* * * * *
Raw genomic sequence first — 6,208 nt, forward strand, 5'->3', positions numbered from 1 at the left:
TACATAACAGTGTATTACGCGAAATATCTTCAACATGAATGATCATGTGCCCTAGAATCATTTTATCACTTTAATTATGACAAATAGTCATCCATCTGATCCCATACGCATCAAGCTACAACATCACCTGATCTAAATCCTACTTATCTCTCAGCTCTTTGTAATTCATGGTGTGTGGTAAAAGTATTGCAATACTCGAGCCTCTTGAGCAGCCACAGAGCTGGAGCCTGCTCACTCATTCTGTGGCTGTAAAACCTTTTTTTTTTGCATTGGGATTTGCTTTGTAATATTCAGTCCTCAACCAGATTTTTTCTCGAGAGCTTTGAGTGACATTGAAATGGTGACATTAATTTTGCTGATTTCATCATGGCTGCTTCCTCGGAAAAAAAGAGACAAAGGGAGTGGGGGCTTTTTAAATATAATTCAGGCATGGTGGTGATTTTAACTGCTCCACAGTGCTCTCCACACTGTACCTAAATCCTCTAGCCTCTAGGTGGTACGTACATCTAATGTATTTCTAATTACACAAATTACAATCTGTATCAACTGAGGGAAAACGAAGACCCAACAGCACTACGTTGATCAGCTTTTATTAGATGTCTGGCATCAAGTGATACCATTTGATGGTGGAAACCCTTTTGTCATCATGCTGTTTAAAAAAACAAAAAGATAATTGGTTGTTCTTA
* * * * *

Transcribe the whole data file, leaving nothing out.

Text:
Raw genomic sequence first — 6,208 nt, forward strand, 5'->3', positions numbered from 1 at the left:
TACATAACAGTGTATTACGCGAAATATCTTCAACATGAATGATCATGTGCCCTAGAATCATTTTATCACTTTAATTATGACAAATAGTCATCCATCTGATCCCATACGCATCAAGCTACAACATCACCTGATCTAAATCCTACTTATCTCTCAGCTCTTTGTAATTCATGGTGTGTGGTAAAAGTATTGCAATACTCGAGCCTCTTGAGCAGCCACAGAGCTGGAGCCTGCTCACTCATTCTGTGGCTGTAAAACCTTTTTTTTTTGCATTGGGATTTGCTTTGTAATATTCAGTCCTCAACCAGATTTTTTCTCGAGAGCTTTGAGTGACATTGAAATGGTGACATTAATTTTGCTGATTTCATCATGGCTGCTTCCTCGGAAAAAAAGAGACAAAGGGAGTGGGGGCTTTTTAAATATAATTCAGGCATGGTGGTGATTTTAACTGCTCCACAGTGCTCTCCACACTGTACCTAAATCCTCTAGCCTCTAGGTGGTACGTACATCTAATGTATTTCTAATTACACAAATTACAATCTGTATCAACTGAGGGAAAACGAAGACCCAACAGCACTACGTTGATCAGCTTTTATTAGATGTCTGGCATCAAGTGATACCATTTGATGGTGGAAACCCTTTTGTCATCATGCTGTTTAAAAAAACAAAAAGATAATTGGTTGTTCTTA